Longest Gaps Between Albums: Dr. Dre, Kraftwerk, Jeff Lynne and More
Dr. Dre finally did away with all the conjecture last week when he released Compton, a follow-up to 2001 that 16 years in the making (his last album, despite its title, was dropped in 1999). That span marks two years longer than the time it took Axl Rose and company to release the Guns N' Roses notorious Chinese Democracy. Unlike that album however, Dre's has found a fan base that was expecting it all along and isn't disappointed with the results. Although it may not top the Billboard 200, facing stiff competition from Luke Bryan's Kill The Lights, the release of Compton will serve as one of the bigger drops of 2015 when all's told. Still, 16 years is hardly anything when compared with the longest gaps between releases.
Now, understand that we ruled out bands that were technically broken up between releases. So, yeah, it was 34 years between Raw Power and The Weirdness for The Stooges, but it's not as if the band was truly together in between. We realize this gives an advantage to solo performers but it is what it is. Here are five streaks sans album even longer than Dr. Dre's:
Kraftwerk: 17 Years
Kraftwerk has long praised machines and aspired to using them to make music more efficiently, nay, not even requiring human interaction to do so. That may have been what happened after the group released Electric Café during 1986: sitting around and waiting for a prototype to create some new art. Maybe not but the slowing down of an entire band is interesting. The electronic music pioneers put out seven records during the '70s, before taking three years for Computer World and then another five years for Café. If Kraft fans thought that was an agonizing wait, they had no idea. The group would take another 17 years to put out the Tour de France Soundtracks during 2003. This gap is especially interesting because it wasn't due to a breakup, but simply...who knows? Dawdling? Doubtful. It's been 12 years since that last release so who knows when Ralf Hütter and co. will give us something else to ponder.
Jeff Lynne: 22 Years
There are two kinds of songwriters: Those who share their talents graciously with other musicians, and those who keep it all for themselves. If you want to know why Jeff Lynne took 22 years between solo albums, it's because he was devoting his time to countless other projects. Consider 1989 alone, the year before he finally recorded his debut solo album: Lynne helped buddy Tom Petty with the album Full Moon Fever (including co-writing hits such as "Free Fallin'" and "Runnin' Down A Dream"), and then he followed Petty to help out on the Traveling Wilburys supergroup, and then he wrote songs for Brian Wilson of The Beach Boys and Agnetha Faltskog of ABBA with their respective solo albums. He finally got around to releasing Long Wave, his second solo album, in 2012, 22 years later. Some don't even realize the guy with the aviator shades was the frontman of the Electric Light Orchestra as well.
Levon Helm: 25 years
Levon Helm is another cat less renowned for his solo work with his other band, The Band. That group kept him busy up unto the early '70s, both as its own act and as the supporting group for Bob Dylan. Yet all good things must end, leaving drummer Helm to do his own, solo thing. He, in one form or another, released four solo albums between 1977 and 1982. What killed his drive? Probably the reemergence of The Band. The group reformed and Helm couldn't say no to a sure thing. He toured with the group for more than two decades and when it finally came time to lay down a new solo record...he was stricken with throat cancer. Despite overcoming the disease, it left his vocal abilities in bad shape. By 2007 he had recovered "80 percent" of his ability and he responded by finally releasing Dirt Farmer after 25 years. he would release one more album in 2009 before passing away in 2012.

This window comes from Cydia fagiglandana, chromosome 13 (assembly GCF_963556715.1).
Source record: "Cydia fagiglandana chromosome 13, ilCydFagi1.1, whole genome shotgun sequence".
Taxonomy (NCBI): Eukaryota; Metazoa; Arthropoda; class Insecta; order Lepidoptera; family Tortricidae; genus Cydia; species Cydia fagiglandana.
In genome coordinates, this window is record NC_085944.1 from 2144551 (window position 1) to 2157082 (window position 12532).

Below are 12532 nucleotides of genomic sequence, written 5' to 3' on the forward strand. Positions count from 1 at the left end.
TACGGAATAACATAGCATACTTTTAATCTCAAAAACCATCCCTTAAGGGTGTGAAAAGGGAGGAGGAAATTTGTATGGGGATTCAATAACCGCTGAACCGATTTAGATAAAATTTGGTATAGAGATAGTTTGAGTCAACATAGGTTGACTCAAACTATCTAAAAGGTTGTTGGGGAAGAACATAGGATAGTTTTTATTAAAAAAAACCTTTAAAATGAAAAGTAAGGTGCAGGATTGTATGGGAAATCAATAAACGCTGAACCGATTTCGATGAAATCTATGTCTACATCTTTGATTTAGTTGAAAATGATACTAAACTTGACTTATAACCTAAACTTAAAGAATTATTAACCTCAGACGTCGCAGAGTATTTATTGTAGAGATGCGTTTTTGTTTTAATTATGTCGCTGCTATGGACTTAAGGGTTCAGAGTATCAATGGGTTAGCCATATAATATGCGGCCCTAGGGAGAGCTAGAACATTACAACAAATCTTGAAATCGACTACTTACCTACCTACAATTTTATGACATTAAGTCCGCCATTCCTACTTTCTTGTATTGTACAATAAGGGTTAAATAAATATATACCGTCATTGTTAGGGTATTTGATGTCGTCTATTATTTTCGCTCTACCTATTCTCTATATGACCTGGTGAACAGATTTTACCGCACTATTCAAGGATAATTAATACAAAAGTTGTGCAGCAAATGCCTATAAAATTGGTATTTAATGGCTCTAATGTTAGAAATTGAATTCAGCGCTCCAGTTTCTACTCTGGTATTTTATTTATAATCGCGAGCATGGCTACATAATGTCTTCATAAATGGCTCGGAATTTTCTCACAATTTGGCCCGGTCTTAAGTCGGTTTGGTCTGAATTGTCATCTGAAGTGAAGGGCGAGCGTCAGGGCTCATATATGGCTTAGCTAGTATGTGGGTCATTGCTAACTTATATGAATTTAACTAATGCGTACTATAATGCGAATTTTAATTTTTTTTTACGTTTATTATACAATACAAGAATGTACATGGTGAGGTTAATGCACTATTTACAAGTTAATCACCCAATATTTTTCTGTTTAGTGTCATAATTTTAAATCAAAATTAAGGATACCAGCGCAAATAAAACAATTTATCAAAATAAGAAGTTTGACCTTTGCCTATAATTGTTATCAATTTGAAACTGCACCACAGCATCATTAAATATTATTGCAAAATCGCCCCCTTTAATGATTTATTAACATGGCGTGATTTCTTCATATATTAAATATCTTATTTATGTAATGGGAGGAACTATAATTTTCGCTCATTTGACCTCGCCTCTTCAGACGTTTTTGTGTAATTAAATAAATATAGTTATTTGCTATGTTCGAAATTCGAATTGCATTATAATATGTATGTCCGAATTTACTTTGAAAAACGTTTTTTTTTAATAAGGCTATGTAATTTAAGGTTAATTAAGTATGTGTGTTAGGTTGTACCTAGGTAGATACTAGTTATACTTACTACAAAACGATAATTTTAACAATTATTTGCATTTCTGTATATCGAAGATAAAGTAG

Vashti Bunyan: 35 years
Music is one of those industries where you can't give up after your first try. Vashti Bunyan, a folk performer who released her first album in 1970, basically gave up after the first try. Just Another Diamond Day went anywhere but diamond status, falling flat for label Philips. Although the imprint didn't give Bunyan the boot, she got self-conscious and left. She probably should have been encouraged by the heaps of positive reviews that were heaped upon the debut and given the ol' college try again...but she didn't. Over the years however, cult fascination with the release piled up, with some referring to it as the origin point of "freak folk." It received a rerelease in 2000, finally doing well enough to encourage the performer to release a sequel. She dropped Lookaftering in 2005 and then Heartleap in 2014.
John Lodge: 38 years
If you thought Lynne blended into the Electric Light Orchestra, try placing John Lodge off the top of your head. If you guessed "the bassist from The Moody Blues"...then you're probably a pretty big fan of that band. Although it's easy to write many a rock bassist, the progressive nature of the Blues' sound invited Lodge to be a tad more creative as well. Heck, even to release a solo album, and that's just what he did after the band went on hiatus during the mid-'70s, dropping Blue Jays and Natural Avenue under his own brand. After the three-year split however, the group patched things up and have been on tour ever since...which hardly gave Lodge the time to release the final chapter in his trifecta (it wasn't actually a series but with prog-rock bassists, some people make assumptions). He finally released 10,000 Light Years Ago (not a reference to the last time he released a solo effort) during 2015.